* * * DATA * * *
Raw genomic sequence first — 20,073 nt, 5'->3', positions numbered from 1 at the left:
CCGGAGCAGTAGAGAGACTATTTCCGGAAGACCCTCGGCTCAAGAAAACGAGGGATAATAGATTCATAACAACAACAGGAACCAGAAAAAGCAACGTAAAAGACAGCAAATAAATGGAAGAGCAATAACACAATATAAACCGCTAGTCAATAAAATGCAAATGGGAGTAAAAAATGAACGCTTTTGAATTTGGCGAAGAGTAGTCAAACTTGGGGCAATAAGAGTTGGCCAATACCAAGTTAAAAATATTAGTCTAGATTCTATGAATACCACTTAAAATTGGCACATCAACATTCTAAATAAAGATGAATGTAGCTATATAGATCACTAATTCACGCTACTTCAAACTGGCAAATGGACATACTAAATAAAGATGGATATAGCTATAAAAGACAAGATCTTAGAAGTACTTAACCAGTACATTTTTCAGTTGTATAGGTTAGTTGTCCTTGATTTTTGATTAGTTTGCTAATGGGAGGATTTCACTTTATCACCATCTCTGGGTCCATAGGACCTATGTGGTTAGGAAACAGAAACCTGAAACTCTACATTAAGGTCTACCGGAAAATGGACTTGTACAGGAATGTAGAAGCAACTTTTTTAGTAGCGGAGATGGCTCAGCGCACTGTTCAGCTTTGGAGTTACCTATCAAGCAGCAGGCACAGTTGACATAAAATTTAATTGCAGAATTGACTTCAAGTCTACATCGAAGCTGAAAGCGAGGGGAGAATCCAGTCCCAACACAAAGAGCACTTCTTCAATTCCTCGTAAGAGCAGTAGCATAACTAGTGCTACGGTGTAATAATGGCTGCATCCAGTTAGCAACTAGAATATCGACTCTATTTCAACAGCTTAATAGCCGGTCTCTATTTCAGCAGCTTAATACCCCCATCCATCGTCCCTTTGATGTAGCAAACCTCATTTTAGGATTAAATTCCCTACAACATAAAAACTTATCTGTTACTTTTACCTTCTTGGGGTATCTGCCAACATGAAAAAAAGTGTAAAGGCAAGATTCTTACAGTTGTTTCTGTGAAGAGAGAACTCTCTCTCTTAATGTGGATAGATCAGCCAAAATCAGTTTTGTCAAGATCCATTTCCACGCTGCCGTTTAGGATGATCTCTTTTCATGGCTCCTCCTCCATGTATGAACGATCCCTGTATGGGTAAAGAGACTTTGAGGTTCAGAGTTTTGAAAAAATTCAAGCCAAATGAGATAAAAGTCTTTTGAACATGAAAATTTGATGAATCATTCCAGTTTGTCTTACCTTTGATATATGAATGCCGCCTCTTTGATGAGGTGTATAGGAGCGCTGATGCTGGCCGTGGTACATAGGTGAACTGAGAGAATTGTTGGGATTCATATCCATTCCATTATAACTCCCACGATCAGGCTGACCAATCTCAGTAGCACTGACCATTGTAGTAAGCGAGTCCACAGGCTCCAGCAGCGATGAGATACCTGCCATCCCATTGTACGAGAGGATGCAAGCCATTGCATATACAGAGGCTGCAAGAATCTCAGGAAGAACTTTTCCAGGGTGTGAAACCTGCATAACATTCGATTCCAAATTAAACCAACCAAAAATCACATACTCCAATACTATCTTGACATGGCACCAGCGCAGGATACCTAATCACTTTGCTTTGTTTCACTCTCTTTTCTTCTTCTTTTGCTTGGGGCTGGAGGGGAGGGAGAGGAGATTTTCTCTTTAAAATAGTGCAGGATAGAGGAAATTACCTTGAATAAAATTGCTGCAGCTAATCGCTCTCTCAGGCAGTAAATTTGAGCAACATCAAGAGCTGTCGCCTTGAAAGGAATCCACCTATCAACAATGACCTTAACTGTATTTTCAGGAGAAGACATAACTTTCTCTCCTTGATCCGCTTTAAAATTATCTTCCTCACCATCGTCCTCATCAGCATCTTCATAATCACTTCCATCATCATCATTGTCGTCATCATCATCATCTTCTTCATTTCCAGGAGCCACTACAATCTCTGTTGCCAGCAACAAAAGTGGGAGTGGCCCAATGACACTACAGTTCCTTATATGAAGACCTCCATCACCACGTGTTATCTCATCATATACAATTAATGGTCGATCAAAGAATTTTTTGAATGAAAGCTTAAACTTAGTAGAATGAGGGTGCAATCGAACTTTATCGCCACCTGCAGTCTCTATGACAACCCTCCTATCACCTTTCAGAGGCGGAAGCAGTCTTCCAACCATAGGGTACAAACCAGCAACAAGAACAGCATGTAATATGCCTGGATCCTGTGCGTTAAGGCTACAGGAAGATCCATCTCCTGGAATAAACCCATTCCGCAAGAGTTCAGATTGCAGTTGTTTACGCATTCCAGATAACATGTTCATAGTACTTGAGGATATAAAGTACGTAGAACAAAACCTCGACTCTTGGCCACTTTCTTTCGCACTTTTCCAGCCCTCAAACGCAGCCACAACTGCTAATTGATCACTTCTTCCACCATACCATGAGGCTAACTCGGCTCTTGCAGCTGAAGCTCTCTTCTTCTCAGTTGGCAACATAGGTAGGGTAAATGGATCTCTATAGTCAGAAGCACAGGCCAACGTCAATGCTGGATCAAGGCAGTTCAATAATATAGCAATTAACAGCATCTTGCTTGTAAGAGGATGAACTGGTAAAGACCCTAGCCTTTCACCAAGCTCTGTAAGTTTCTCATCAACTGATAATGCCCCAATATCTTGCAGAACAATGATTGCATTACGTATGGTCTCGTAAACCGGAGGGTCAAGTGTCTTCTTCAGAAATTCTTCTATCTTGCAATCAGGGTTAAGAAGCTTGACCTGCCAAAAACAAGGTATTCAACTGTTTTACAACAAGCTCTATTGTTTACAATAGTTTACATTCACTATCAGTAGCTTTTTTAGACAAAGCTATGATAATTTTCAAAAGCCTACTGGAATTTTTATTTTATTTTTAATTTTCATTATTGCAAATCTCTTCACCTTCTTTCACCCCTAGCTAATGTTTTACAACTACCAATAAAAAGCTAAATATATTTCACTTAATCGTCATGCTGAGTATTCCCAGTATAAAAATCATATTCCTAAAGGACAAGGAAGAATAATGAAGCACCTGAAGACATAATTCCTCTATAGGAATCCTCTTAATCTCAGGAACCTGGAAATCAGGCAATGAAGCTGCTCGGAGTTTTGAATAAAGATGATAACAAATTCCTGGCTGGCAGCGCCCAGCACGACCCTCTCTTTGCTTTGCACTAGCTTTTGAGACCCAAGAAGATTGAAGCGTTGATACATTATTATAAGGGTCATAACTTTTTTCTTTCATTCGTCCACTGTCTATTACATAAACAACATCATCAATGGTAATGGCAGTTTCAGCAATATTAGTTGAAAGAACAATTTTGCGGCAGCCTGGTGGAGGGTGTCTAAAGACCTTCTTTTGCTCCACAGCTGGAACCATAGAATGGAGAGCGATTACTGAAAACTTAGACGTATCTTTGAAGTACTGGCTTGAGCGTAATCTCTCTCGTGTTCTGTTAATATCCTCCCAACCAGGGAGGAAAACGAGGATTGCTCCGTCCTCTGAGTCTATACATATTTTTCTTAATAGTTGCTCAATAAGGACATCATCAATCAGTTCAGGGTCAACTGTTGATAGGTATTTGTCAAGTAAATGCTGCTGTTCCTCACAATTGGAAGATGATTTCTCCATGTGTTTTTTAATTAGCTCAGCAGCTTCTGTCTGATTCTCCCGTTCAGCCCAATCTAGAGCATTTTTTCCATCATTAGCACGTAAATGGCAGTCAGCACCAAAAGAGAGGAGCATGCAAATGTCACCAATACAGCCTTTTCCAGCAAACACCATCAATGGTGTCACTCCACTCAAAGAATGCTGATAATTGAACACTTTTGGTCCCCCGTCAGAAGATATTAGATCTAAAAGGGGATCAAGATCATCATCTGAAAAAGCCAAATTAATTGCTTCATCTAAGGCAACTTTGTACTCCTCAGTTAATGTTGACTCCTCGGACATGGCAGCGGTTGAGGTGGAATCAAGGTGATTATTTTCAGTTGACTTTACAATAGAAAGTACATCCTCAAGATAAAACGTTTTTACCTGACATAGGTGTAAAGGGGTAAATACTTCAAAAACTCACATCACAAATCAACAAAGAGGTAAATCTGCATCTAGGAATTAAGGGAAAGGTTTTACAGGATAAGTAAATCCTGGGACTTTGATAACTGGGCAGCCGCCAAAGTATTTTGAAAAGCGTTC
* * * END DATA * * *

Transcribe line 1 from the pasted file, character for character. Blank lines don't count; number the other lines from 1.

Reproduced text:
Raw genomic sequence first — 20,073 nt, 5'->3', positions numbered from 1 at the left: